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Canonical transformation 
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#1
Dec1706, 04:49 AM

P: 282

1. The problem statement, all variables and given/known data
Consider a canonical transformation with generating function [tex]F_2 (q,P) = qP + \epsilon G_2 (q,P)[/tex], where [tex]\epsilon[/tex] is a small parameter. Write down the explicit form of the transformation. Neglecting terms of order [tex]\epsilon^2[/tex] and higher,find a relation between this transformation and Hamilton's equations of motion, by setting [tex]G_2=H[/tex] (why is this allowed?) and [tex]\epsilon = dt[/tex]. 2. The attempt at a solution I think the transformation equations are [tex]\delta p = P  p = \epsilon \frac{\partial G_2}{\partial q}[/tex] and [tex]\delta q =Qq=\epsilon \frac{\partial G_2}{\partial q}[/tex] [tex]\dot{p}=\frac{\partial H}{\partial q}[/tex] and [tex]\dot{q}=\frac{\partial H}{\partial P}[/tex] which are the Hamiltonian equations of motion? And why is this allowed?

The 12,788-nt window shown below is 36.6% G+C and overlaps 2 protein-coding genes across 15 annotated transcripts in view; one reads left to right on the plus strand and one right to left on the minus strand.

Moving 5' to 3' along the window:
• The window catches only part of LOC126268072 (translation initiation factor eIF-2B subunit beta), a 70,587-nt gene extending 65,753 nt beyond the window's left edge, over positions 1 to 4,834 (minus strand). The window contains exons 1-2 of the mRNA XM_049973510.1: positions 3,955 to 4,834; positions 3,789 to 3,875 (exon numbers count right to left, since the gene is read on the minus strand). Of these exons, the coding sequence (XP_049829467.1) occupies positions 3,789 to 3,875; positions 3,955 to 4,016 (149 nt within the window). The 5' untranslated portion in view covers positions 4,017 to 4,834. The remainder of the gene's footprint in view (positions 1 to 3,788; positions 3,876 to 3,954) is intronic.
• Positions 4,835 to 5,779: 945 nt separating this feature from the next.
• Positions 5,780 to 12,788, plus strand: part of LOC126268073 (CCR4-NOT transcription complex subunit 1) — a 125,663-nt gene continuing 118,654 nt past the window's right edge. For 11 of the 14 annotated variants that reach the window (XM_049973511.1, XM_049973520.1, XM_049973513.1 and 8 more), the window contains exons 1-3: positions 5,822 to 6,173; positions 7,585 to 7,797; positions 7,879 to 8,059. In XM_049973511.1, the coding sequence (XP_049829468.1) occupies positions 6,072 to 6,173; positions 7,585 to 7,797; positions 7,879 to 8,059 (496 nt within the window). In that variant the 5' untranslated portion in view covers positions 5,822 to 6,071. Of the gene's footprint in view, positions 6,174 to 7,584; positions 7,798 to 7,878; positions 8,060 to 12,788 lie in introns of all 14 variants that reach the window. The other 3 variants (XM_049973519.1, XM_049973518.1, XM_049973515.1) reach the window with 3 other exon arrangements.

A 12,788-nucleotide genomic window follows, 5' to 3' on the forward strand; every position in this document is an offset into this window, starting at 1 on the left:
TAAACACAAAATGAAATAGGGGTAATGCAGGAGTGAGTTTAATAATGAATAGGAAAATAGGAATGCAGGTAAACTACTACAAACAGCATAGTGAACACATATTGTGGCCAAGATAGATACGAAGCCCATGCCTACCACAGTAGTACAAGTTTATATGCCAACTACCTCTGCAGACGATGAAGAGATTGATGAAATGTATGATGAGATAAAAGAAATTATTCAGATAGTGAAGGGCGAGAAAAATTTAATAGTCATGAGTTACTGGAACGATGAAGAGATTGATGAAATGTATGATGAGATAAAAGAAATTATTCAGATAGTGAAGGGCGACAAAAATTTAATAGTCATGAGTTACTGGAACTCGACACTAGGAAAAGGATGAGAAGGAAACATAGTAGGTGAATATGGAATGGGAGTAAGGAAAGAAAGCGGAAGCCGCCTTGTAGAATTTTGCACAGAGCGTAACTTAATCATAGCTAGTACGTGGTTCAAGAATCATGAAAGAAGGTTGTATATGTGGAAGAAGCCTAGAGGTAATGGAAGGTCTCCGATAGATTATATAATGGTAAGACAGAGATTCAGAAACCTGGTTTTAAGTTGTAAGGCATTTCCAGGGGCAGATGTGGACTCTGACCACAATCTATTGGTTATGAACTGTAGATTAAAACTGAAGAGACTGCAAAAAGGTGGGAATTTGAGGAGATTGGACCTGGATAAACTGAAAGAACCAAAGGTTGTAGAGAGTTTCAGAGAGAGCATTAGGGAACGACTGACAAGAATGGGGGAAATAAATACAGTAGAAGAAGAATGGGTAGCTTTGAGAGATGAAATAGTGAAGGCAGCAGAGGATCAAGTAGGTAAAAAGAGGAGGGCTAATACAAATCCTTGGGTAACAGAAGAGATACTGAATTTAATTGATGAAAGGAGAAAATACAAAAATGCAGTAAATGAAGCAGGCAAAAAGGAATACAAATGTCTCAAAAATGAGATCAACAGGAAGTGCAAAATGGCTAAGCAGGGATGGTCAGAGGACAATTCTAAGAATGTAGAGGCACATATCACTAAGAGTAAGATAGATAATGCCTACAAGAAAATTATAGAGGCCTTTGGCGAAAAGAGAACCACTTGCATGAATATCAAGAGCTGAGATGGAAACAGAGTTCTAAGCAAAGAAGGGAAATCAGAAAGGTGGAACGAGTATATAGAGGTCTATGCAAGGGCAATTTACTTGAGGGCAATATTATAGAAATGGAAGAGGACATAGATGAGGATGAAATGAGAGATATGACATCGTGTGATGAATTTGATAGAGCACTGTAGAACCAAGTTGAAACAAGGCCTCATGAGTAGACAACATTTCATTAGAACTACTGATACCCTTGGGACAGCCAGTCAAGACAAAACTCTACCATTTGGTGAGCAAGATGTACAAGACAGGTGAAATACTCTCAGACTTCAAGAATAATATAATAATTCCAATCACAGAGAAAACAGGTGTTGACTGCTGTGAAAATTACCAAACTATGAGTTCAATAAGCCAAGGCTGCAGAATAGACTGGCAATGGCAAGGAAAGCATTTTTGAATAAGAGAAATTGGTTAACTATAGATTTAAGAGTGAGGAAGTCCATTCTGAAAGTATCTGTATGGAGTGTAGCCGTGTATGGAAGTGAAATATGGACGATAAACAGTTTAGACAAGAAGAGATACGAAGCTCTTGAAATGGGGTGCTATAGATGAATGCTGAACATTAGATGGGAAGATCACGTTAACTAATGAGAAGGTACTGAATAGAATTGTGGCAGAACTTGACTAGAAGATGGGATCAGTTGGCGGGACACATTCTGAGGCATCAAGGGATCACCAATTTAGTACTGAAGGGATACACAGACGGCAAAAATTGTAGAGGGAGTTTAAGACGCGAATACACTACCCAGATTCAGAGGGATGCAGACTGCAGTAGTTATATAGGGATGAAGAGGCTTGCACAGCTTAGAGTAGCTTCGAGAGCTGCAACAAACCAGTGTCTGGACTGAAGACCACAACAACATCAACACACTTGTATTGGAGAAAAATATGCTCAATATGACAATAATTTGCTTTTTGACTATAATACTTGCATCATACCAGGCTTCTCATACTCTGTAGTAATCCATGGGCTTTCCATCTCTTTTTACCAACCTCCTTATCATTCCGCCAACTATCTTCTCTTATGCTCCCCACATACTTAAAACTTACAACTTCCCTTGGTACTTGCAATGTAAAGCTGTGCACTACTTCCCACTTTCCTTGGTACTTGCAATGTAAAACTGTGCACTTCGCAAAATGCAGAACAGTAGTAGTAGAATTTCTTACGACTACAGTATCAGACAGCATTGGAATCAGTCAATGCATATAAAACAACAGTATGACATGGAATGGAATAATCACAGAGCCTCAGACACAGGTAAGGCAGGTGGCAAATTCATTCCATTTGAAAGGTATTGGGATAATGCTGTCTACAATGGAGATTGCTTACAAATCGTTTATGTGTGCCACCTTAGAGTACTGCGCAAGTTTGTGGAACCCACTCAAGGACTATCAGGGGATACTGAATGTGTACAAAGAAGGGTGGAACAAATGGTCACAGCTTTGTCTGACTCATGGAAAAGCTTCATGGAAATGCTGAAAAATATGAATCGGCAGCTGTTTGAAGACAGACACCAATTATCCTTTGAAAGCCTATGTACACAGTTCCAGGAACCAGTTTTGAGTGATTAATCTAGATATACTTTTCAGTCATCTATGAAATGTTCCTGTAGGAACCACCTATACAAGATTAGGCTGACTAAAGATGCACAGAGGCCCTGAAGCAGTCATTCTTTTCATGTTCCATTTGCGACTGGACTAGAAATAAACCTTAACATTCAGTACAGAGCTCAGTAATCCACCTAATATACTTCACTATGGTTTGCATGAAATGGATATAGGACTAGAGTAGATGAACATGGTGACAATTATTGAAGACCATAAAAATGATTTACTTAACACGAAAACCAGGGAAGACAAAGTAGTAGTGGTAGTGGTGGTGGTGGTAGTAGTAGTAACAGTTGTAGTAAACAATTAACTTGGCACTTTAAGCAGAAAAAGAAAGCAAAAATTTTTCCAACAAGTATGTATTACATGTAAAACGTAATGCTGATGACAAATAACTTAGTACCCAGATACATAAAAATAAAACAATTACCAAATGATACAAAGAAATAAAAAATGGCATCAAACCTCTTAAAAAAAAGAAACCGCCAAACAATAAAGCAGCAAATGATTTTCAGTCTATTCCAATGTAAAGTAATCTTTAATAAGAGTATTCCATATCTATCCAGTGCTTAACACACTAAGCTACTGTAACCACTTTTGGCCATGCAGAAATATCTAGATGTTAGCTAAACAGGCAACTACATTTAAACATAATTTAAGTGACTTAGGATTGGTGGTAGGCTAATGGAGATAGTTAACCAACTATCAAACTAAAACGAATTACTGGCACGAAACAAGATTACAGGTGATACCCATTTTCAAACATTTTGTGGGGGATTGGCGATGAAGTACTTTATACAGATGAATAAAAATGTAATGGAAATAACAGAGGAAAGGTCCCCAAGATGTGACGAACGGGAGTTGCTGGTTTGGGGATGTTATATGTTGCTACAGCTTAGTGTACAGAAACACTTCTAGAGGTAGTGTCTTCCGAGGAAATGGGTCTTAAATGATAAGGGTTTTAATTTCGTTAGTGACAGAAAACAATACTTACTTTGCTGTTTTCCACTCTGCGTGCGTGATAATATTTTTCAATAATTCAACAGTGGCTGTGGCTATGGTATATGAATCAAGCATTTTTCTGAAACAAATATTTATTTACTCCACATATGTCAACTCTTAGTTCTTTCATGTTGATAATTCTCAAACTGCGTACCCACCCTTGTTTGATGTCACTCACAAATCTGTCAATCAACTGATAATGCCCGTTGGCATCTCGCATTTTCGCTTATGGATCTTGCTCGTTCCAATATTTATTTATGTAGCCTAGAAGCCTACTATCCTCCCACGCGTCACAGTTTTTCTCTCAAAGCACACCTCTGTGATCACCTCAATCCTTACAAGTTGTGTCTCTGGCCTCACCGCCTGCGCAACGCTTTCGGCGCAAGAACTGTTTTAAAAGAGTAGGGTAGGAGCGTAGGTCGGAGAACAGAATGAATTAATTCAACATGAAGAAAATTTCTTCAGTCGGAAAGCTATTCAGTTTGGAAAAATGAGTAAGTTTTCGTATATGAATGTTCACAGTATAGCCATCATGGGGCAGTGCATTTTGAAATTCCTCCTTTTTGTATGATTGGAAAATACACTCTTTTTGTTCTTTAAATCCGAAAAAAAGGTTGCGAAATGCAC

#2
Dec1706, 08:21 AM

Emeritus
Sci Advisor
PF Gold
P: 6,236

Ooops !
I'm terribly sorry, instead of replying, I erroneously edited your post ! 


#3
Dec1706, 09:13 AM

P: 282

Yes it should be a P, not a q. I get the relations
[tex]Q = q + \delta q[/tex] and [tex]P = p + \delta p[/tex] but why is it allowed to use G = H? 


#4
Dec1706, 10:04 AM

Emeritus
Sci Advisor
PF Gold
P: 6,236

Canonical transformation
The reason for that is that your transformation equations you've found for an arbitrary G are what they are, and become the Hamilton equations of motion when you pick G to be equal to H. Now, strictly speaking we should write H(q,P) instead of H(q,p), but we can replace the P by p here, because they are only a small amount different. 


#5
Dec1806, 03:24 PM

P: 173

and it also preserve the fundamental poisson brackets....
its just a quick calcolus {Q,P} 


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